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Louis Marinaro Retires

With a 39-year teaching career at the Stamps School that began in 1981 with a visiting professorship, Lou Marinaro has been a guiding presence in the sculpture studio.

Serving as the Interim Associate Dean of Graduate Studies in 1999 and achieving the professional distinction of Professor in 2001, Marinaro is renowned for his expertise in figurative sculpture, drawing, and bronze casting.

Maintaining an active exhibition schedule regionally, nationally, and internationally, his work has been awarded funding from the National Endowment of the Arts, the Michigan Council for the Arts, the Tiffany Foundation for the Arts, and many others. With work included in a number of private and public collections, two of Marinaro’s sculptures are permanently installed on the U-M campus: Regeneration of Time and Wave Maker.

Louis Marinaro: "Regeneration of Time". Bronze, 1996. Installed at the University of Michigan.

Marinaro’s teaching has also received recognition from the University of Michigan, including the Teaching Excellence Award (1989) and the University Undergraduate Teaching Award (1988, then called the “AMOCO Distinguished Teaching Award”). In addition to his duties at Stamps, Marinaro served as a Visiting Lecturer at the New York Academy of Art, New York, New York (1991-2001).

Louis Marinaro: "E", Painted Cement. 18"x 21"x 10"

Reflecting on some of his favorite moments in the classroom, Marinaro offered: “Some of my favorite memories are of watching students' mouths agape at the site of molten metal. With trepidation they would pour bronze. Having them take part in the actual casting process was a wonderful experience to pass on.”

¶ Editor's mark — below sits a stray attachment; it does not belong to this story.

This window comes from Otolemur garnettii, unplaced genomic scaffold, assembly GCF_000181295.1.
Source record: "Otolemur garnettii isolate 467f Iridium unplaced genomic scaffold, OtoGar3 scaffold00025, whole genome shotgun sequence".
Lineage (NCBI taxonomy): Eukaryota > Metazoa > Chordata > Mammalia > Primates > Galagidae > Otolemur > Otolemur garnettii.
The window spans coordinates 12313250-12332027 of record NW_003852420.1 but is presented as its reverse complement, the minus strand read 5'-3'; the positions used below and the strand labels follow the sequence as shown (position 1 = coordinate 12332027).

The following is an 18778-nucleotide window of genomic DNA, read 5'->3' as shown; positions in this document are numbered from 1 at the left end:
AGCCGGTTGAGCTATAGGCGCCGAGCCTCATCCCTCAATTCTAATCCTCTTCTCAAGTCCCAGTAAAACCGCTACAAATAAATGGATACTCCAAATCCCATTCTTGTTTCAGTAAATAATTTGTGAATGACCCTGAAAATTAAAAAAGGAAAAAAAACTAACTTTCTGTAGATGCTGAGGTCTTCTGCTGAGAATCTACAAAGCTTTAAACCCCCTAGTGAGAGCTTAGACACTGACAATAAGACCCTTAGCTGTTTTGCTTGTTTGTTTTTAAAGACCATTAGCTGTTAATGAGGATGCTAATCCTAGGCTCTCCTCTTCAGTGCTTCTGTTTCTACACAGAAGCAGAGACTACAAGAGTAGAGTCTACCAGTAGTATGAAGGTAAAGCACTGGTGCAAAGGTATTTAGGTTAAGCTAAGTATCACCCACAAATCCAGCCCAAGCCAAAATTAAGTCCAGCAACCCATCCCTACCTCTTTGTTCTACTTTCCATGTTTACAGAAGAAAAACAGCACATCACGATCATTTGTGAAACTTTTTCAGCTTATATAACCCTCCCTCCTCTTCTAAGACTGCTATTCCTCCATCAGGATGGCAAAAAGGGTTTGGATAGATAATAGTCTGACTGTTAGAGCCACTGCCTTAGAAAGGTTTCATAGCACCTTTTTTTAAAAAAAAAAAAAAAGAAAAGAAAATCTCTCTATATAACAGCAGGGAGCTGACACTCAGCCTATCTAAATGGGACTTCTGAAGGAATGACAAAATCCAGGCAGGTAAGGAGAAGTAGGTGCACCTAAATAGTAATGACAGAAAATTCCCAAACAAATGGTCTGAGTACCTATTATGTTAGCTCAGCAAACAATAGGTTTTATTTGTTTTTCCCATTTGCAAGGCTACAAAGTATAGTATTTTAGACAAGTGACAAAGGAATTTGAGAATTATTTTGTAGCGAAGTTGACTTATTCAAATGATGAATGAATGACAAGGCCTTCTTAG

Bronze casting with students

Marinaro also reflected on his time teaching life-size figure sculpture. “The experience for the student was, I think, life-altering in innumerable ways,” Marinaro said. “To construct with metal an armature and model a clay figure from life is a daunting task. All who chose to do it are elated and humbled in the process.”


Embracing an imaginative, interdisciplinary curriculum, Marinaro’s teaching has included an experimental offering in collaboration with the School of Music, Theatre & Dance and the College of Engineering to bring students from across disciplines into the foundry to design and create bronze bells for live performance.

Students test bells created in Shaping the Sound of Bronze

“My task as a teacher was a way to return the fortunes that were granted me,” Marinaro said.

Additionally, Marinaro served as the Director of International Initiatives from 2002-2005, expanding our relationships with institutions around the globe and setting the stage for what was to become the Stamps International Experience as we know it today. His commitment continued beyond his administrative duties, developing international engagement courses in Florence, Italy and most recently in multiple locations in India to explore cultural, religious, and creative depictions found in Hindu temples.

Lou with students in India

“Traveling and teaching our students in Italy and India was for me a way of sharing the culture and art of these great and grand countries,” Marinaro said.

“I am thankful for Lou’s ongoing commitment to sustaining and expanding traditional creative practices, as well as the curiosity and cultural sensitivity he has brought to our international engagement activities,” said Guna Nadarajan, Dean of the Stamps School. “ His willingness to take on a range of service to the school, his kind advice, support, and friendship will be missed.”

Marinaro reports that his post-retirement plans include continued work in his Ann Arbor studio and travel with his partner, the painter Margaret Davis.

Louis Marinaro: "Renewal", Bronze, 2007. Installed at Curwood Castle Park in Owosso, MI.

“I will miss the world in which the Socratic method and empirical techniques are practiced and employed,” Marinaro said. “I will remember the talented students whose imagination and work becomes articulated, yielding at times significant achievements. I will miss their enthusiasm, excitement and their willingness to experiment with forms, techniques, and materials that were outside of their preconceived notions about art and design.”